As a nanny or parent, you surely remember your first crush. The moments when your hands were sweaty and your heart was beating rapidly when he or she walked in the room. Just as you endured the emotions of young love, your children will likely soon experience their first taste of it, too.
If you suddenly notice that your child has a gleam in her eye, a never-ending smile and a skip in her step, it’s possible that she is wading through her first crush. It’s important, though, to provide the support and nurturing he or she needs during this time while letting nature take its course as your child learns about heavy hearts, butterflies in the stomach and the highs and lows of relationships.
From ‘Like’ to ‘Love:’ The Stages of a Crush
The reality is that everyone experiences a crush. “We have all been there,” says Neil McNerney, a licensed professional counselor at Virginia Tech. “All we have to do is remember the stages we went through.”
According to McNerney, the stages for a preteen girl may include:
1) He’s really cute but so are other boys.
2) But, he’s cuter than the other boys. Plus he’s really nice, athletic, funny, etc.
3) He might actually like me, too.
4) He’s the cutest guy at school. No one else compares.
5) Nothing else matters as long as I can think of him.
As children progress from ‘liking’ another person to falling head over heels, it’s important to allow them to process these feelings on their own. Avoid telling them what they can and cannot feel, says McNerney. It will backfire if you tell him or her that crushes are not allowed. However, you can set limits for what they can and can’t do, such as ensuring that a chaperone is always present when your child is at the mall or movies with his or her crush.
What NOT To Say
Even though you may still view your preteen or teen as a child, the reality is that she is growing up and experiencing real feelings about another person. The crush is very real and personal. “Don’t make fun or call it cute,” advises McNerney. “This is serious business and telling your preteen that it’s not a big deal will only create distance between the two of you.”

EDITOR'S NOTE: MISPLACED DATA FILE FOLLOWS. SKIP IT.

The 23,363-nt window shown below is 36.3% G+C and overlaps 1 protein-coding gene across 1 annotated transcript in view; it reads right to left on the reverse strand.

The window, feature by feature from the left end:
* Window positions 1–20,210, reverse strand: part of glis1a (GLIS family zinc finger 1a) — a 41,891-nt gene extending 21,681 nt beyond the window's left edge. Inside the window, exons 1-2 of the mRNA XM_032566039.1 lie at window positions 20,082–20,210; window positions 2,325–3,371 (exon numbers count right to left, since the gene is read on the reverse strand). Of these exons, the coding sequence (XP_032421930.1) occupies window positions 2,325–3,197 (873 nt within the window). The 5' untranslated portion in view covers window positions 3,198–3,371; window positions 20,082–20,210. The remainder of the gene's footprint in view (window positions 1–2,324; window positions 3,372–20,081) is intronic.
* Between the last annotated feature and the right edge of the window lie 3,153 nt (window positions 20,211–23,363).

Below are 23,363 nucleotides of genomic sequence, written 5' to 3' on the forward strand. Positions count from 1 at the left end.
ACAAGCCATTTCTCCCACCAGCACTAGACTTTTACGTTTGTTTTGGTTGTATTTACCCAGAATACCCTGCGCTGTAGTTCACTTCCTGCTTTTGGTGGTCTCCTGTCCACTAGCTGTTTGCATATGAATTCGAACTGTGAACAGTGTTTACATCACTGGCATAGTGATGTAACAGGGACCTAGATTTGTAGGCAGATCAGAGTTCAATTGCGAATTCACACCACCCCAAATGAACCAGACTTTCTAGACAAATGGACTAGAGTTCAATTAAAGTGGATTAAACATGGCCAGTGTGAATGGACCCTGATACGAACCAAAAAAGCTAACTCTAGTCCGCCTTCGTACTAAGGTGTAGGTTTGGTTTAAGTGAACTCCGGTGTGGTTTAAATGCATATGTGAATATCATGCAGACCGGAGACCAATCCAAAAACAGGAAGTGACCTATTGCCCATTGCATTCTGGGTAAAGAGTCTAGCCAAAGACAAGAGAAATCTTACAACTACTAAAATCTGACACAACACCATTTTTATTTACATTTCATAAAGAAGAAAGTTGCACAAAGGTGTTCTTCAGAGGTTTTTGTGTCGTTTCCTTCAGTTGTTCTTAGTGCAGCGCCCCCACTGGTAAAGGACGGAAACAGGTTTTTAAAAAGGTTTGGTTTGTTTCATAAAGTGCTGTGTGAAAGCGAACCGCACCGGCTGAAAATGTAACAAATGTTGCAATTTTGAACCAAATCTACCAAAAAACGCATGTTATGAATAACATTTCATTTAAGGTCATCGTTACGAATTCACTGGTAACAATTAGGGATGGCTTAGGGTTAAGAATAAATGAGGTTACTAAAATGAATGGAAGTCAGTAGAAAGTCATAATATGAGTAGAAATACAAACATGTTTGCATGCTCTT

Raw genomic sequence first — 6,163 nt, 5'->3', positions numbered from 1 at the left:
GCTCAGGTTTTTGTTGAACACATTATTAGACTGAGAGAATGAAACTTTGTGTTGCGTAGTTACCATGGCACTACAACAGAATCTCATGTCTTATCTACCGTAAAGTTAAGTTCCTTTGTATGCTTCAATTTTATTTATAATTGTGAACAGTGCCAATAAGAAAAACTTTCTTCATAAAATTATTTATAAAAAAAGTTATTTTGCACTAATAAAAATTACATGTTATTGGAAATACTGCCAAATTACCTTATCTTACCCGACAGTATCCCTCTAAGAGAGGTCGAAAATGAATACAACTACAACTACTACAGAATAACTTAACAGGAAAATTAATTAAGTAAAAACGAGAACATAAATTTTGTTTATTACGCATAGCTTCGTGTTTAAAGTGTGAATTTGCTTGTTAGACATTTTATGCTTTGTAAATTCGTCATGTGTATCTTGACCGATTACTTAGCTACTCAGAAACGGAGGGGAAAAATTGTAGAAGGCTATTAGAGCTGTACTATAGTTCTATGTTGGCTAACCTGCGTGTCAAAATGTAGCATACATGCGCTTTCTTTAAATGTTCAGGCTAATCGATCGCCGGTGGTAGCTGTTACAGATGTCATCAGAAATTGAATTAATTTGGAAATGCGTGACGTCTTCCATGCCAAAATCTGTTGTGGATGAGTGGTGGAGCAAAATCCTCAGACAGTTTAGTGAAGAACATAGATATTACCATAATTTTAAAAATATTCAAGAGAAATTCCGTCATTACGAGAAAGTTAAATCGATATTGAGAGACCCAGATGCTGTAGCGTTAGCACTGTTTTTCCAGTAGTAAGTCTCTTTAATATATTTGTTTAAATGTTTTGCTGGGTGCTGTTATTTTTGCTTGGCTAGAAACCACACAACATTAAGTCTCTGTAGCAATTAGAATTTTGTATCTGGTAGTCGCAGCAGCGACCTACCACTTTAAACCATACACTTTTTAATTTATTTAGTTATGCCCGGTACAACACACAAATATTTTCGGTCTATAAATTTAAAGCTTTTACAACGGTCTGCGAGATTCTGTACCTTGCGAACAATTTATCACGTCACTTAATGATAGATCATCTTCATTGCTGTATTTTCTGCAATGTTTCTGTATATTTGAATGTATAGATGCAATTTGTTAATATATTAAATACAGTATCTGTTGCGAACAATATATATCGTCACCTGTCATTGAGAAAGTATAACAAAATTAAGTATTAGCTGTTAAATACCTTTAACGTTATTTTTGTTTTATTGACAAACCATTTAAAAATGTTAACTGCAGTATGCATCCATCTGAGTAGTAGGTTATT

Teasing only backfires, says McNerney. “Be gentle,” he says. “It’s not her little ‘boyfriend.’”
Instead of minimizing or belittling the crush to your child, listen and validate the feelings, recommends Dr. Jamie Rishikof, Massachusetts-based licensed psychologist. “Do not even call it a crush as that can sound trivializing,” he says. “Mostly, just listen. If he or she does not bring it up, do not call her on it. And, never mention it to third parties, especially in front of her.”
Lending an ear to listen to your child during this time is one of the best strategies since there is not much a parent or nanny can do in this situation, says Rishikof. “It is a valuable part of life and growing up. If she asks advice, you can offer suggestions on what to do or not to do, but know that she may completely ignore that advice.”
If your child does not ask, avoid offering unsolicited advice. Unfortunately, he or she may need to learn the hard way, says Rishikof. “You can be there for her if things turn bad, having taught her that you are there to listen and you will not judge,” he says.
Picking Up the Pieces
It is inevitable that the crush will not last forever. Your child may lose interest, move his or her attention to another or end up with a broken heart. Even though it is tempting to try to step in and protect your child from heartbreak, it’s best to let nature take its course. “You can inadvertently do more harm than good as she may see your actions as invasive, controlling and indifferent to her feelings,” says Rishikof.
When the heartbreak happens, the best thing you can do is give a silent hug with a couple of “I’m so sorry” expressions. “Our preteen needs to know that, at that moment, we understand how hurt they feel,” says McNerney. “Don’t tell her that she will feel better in the morning. It never helps to remind someone in pain that it will feel better in the future.”← Disagreement Dilemma: How Nannies Can Cope With Arguing Parents | Running Start: How to Find the Motivation to Get Moving →